Weekend Box Office Report: ‘Star Wars’ Leads an Exceptional Holiday Weekend
At this point, we can officially start calling the box office for Star Wars: The Force Awakens astonishing. Last week’s record breaking opening was massively impressive, but the endurance showcased by the film’s second weekend is even more so. Not only is the film doing well, but word of mouth is strong enough to propel it to a sophomore weekend gross that most movies would kill to earn in their entire runs. However, the holiday weekend was kind to many movies, including most of the five new releases, making this one of the strongest top 10s we’ve seen in quite some time.
|1||Star Wars: The Force Awakens||$153,522,000 (-38.1%)||$37,136||$544,573,329|
|5||Alvin and the Chipmunks: The Road Chip||$12,700,000 (-11.1%)
|7||The Big Short||$10,520,000 (+2,681.0%)||$6,637||$16,013,656|
|9||The Hunger Games: Mockingjay – Part 2||$5,300,853 (-10.1%)||$2,923||$264,603,802|
Star Wars: The Force Awakens only dropped 38 percent from last weekend, which is incredible when you consider that most movies of this size tend to drop upwards of 50 percent in their second week. With $153 million made over the past three days, the latest chapter in the most popular science fiction saga of all time is now sitting pretty at $544 million. It’s no longer a question: this movie will outgross Jurassic World’s $652 million to become the highest grossing 2015 release at the domestic box office (and it’ll surely pass it at the international box office, too). From there, it will actually pose a serious threat to Avatar ($760 million) and may may very well become the highest grossing movie ever released in North America. That film’s $2.7 billion international haul is going to require some time and endurance, but that record is also not out of reach. The Force Awakens isn’t done breaking records yet.
In second place, Daddy’s Home opened to an extremely healthy $38 million, the second largest opening ever for a non-animated Will Ferrell movie. Although it’s going to need positive buzz and a little endurance to get there, a final gross of $100 million or so is likely. Ferrell comedies tend to stick around for a good long time. Heck, even Anchorman 2 made it to $127 million.
In third place, Joy, the third collaboration between Jennifer Lawrence and director David O. Russell, opened with a solid $17 million. That’s not an amazing number on its own, but it’s an amazing number for a relatively low-key release in the middle of one of the biggest holiday weekends of all time, especially since the film’s Oscar buzz has been dwindling as of late.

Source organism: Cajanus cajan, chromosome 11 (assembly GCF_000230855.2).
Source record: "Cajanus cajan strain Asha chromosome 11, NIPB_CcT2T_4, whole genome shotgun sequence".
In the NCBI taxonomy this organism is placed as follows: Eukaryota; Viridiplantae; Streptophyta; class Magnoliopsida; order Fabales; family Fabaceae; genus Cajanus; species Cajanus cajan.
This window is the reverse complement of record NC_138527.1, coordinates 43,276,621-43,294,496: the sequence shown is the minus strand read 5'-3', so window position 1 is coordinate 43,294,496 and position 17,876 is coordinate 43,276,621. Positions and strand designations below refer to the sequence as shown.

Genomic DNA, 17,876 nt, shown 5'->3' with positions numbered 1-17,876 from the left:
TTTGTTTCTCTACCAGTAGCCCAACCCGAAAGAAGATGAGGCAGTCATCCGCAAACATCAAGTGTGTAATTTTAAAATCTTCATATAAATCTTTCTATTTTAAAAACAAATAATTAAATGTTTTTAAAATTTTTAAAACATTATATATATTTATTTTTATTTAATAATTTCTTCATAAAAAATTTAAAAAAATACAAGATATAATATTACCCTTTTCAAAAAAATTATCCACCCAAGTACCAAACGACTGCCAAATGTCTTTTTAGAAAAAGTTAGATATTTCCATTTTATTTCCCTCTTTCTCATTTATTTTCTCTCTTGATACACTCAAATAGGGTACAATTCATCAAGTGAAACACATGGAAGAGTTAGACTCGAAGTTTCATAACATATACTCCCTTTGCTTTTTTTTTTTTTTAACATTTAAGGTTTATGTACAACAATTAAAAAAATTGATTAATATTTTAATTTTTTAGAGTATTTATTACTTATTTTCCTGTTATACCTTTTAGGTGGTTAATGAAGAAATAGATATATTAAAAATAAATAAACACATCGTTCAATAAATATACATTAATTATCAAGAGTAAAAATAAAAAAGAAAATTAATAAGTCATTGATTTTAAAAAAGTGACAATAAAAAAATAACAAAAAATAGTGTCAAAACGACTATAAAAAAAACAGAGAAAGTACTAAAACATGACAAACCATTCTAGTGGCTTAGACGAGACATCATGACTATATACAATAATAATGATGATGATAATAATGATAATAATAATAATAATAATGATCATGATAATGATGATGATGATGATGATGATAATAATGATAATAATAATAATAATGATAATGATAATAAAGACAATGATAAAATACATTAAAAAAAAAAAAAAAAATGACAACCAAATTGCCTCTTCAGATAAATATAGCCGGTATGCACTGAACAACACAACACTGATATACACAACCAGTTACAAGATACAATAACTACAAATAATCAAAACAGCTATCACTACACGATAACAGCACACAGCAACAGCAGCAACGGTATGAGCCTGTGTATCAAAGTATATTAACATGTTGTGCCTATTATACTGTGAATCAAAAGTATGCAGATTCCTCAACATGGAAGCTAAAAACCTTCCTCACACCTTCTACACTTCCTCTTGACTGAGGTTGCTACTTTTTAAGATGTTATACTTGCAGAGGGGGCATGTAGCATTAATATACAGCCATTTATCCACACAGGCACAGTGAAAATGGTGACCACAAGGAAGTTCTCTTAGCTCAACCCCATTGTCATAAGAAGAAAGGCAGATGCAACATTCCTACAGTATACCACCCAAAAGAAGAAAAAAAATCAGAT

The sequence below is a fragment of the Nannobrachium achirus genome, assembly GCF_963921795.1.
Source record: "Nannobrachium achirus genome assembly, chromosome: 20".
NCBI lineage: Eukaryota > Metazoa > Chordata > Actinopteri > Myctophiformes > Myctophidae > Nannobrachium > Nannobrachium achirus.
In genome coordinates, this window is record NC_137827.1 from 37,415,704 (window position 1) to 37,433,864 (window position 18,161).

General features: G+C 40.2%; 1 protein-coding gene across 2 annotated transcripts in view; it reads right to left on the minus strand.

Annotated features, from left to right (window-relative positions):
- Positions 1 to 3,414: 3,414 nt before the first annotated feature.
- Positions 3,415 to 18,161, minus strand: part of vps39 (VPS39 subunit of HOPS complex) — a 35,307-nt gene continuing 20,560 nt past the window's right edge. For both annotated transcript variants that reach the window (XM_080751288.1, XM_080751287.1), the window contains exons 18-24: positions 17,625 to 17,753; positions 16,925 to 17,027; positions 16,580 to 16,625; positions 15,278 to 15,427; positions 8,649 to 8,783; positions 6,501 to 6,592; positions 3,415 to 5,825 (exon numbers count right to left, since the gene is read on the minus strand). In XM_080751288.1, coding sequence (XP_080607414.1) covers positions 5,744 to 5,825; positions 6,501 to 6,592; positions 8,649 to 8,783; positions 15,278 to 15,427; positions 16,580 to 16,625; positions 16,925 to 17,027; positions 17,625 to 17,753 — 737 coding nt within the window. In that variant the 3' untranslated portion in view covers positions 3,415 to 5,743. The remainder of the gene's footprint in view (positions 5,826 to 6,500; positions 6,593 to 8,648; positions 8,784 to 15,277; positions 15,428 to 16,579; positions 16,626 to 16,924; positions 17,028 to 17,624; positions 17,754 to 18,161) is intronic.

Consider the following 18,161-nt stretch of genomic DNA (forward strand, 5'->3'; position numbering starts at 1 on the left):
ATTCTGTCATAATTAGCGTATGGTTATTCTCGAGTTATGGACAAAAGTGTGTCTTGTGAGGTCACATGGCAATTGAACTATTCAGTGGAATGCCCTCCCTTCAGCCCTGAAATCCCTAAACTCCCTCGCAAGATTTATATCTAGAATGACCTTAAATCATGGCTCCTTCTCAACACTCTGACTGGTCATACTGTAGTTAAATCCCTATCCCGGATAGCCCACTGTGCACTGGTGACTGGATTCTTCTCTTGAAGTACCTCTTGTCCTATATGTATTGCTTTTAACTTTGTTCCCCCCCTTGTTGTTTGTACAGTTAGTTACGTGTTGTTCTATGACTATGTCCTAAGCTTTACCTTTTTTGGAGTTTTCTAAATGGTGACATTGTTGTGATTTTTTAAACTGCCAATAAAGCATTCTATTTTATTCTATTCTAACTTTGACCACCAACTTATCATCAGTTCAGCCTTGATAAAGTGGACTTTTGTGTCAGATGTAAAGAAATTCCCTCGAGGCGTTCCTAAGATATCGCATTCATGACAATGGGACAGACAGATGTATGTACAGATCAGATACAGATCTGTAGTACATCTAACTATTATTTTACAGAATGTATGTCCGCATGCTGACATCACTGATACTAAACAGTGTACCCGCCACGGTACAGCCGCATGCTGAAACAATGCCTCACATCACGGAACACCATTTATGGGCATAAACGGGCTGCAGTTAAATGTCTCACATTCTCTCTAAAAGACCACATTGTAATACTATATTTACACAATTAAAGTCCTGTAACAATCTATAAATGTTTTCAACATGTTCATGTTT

And that brings us to Sisters, which dropped to fourth place but showcased the kind of staying power that only beloved performers like Tina Fey and Amy Poehler could earn. The film dropped a minuscule 0.3 percent, earning almost the exact same amount of money it made last week ($13 million). This is borderline unheard of and it transforms that mediocre opening weekend into something special. With $37 million in the bank, the film is just about to turn a profit, if it hasn’t already. And who knows where it could go if it sticks around for a while? $60-70 million seems like a conservative estimate.
Similarly, Alvin and the Chipmunks: The Road Chip dropped only 10 percent, making that weak opening look better in comparison. It still won’t do the business of its predecessors, but with $39 million after two weeks, this film won’t be the total box office disaster it looked like it would be.
The back half of the top 10 also features its fair share of surprises. Although Concussion limped onto the scene with a middling $11 million (probably because Christmas audiences don’t want to be lectured about football injuries) and Point Break just plain bombed (did you see those trailers?), The Big Short expanded from limited release and made $10 million, bringing its current haul to $16 million. That’s an excellent start for a cynical comic drama about America’s financial crisis. In ninth place, The Hunger Games: Mockingjay – Part 2 showed a little staying power, but it’s just about out of juice and will be, by far, the lowest grossing film in the franchise. In 10th place, Creed hit $96 million and it should break $100 million by next weekend.
Meanwhile, outside of the top 10, Quentin Tarantino’s The Hateful Eight made $4.5 million from only 100 screens. So here’s the question for next week: does this simply represent rabid film fans seeking out the limited 70mm “roadshow” version of the film, or is it a sign of a bigger box office return when the film expands in January?